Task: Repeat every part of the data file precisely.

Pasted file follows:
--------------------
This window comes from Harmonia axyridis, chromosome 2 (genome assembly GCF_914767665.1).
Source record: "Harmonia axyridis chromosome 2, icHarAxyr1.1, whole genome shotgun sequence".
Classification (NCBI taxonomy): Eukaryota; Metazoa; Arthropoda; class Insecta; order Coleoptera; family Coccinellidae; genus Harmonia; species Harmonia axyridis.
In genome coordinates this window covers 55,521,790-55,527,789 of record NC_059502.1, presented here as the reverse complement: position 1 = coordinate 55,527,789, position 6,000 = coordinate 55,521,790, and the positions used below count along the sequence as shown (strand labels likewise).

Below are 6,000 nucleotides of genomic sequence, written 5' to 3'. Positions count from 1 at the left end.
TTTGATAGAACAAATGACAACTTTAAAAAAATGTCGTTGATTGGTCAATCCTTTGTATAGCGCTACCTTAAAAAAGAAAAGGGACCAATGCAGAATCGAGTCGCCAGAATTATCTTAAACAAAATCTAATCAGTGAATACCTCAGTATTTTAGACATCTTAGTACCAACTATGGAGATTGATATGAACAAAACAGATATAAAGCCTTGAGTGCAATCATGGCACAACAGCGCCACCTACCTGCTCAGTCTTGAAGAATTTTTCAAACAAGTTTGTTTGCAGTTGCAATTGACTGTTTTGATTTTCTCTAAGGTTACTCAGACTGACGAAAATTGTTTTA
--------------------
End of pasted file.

This window comes from Harmonia axyridis, chromosome 2 (genome assembly GCF_914767665.1).
Source record: "Harmonia axyridis chromosome 2, icHarAxyr1.1, whole genome shotgun sequence".
Classification (NCBI taxonomy): Eukaryota; Metazoa; Arthropoda; class Insecta; order Coleoptera; family Coccinellidae; genus Harmonia; species Harmonia axyridis.
In genome coordinates this window covers 55,521,790-55,527,789 of record NC_059502.1, presented here as the reverse complement: position 1 = coordinate 55,527,789, position 6,000 = coordinate 55,521,790, and the positions used below count along the sequence as shown (strand labels likewise).

Below are 6,000 nucleotides of genomic sequence, written 5' to 3'. Positions count from 1 at the left end.
TTTGATAGAACAAATGACAACTTTAAAAAAATGTCGTTGATTGGTCAATCCTTTGTATAGCGCTACCTTAAAAAAGAAAAGGGACCAATGCAGAATCGAGTCGCCAGAATTATCTTAAACAAAATCTAATCAGTGAATACCTCAGTATTTTAGACATCTTAGTACCAACTATGGAGATTGATATGAACAAAACAGATATAAAGCCTTGAGTGCAATCATGGCACAACAGCGCCACCTACCTGCTCAGTCTTGAAGAATTTTTCAAACAAGTTTGTTTGCAGTTGCAATTGACTGTTTTGATTTTCTCTAAGGTTACTCAGACTGACGAAAATTGTTTTA